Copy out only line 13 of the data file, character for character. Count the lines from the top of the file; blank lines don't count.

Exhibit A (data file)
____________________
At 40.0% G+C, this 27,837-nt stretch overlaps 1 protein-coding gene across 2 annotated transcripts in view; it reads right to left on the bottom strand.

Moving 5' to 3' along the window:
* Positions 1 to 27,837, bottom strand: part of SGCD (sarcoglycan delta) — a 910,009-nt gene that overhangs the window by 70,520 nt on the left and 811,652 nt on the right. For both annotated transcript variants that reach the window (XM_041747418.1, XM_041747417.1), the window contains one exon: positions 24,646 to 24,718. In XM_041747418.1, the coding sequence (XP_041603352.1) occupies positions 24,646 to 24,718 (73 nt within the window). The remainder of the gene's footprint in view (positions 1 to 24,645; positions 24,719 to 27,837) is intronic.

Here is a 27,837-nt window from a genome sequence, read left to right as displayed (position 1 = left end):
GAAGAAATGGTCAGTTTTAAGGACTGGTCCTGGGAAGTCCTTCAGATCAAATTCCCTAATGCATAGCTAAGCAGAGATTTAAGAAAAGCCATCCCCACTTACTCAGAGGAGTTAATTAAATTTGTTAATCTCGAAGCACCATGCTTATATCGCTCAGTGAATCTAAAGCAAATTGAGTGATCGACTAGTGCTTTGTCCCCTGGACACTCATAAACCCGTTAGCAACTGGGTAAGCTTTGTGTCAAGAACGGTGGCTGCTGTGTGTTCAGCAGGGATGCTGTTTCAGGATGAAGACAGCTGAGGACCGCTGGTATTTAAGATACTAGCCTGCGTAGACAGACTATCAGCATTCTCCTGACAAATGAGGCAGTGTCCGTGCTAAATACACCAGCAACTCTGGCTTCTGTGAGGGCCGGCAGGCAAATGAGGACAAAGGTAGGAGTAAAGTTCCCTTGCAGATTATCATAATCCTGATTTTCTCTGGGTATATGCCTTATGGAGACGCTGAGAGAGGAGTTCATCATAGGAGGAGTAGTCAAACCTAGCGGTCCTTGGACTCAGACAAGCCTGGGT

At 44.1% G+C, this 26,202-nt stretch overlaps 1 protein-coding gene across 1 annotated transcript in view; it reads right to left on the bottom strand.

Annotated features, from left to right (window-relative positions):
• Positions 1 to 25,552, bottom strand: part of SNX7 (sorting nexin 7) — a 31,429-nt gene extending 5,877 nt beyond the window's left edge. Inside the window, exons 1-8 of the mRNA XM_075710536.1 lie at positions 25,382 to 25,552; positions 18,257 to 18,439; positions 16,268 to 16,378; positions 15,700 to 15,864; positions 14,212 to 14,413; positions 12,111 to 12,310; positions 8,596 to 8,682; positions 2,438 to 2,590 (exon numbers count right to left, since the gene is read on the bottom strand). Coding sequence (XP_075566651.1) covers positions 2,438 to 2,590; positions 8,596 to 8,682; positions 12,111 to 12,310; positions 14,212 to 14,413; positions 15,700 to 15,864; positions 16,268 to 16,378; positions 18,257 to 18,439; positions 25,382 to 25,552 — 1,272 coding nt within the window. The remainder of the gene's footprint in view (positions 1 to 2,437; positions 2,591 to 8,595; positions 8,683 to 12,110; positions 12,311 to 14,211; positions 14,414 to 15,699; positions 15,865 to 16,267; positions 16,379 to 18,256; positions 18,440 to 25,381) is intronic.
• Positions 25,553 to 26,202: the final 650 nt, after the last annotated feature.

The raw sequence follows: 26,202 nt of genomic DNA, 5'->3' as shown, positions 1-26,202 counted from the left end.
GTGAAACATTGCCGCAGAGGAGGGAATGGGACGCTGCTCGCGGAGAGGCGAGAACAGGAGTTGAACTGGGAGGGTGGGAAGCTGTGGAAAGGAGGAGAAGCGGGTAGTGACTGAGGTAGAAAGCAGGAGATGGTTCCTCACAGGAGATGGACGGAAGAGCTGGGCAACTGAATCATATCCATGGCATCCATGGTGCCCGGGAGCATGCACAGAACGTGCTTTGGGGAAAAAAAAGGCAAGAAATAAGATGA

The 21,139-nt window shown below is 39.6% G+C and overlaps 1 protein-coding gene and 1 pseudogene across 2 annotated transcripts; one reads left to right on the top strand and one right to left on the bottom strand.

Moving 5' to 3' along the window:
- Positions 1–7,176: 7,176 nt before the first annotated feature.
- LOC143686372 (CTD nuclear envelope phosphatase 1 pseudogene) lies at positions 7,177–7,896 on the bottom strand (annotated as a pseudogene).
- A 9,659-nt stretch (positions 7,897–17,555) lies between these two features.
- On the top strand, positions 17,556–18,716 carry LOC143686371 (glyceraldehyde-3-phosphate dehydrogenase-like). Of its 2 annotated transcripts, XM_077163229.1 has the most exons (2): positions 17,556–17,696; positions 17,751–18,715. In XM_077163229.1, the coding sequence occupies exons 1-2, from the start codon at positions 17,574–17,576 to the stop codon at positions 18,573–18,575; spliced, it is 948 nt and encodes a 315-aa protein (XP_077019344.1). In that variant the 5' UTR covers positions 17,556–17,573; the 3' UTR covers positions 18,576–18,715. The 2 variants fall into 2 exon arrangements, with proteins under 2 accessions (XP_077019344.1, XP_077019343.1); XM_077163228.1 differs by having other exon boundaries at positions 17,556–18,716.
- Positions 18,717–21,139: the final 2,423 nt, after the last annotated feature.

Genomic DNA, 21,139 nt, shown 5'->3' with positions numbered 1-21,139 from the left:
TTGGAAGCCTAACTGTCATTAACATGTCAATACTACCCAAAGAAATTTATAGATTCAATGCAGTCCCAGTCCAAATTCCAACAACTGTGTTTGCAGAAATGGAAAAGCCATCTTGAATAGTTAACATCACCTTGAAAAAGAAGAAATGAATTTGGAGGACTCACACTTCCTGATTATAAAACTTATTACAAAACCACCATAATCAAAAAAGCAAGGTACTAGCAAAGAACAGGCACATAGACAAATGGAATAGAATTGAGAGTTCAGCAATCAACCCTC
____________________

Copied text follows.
Moving 5' to 3' along the window: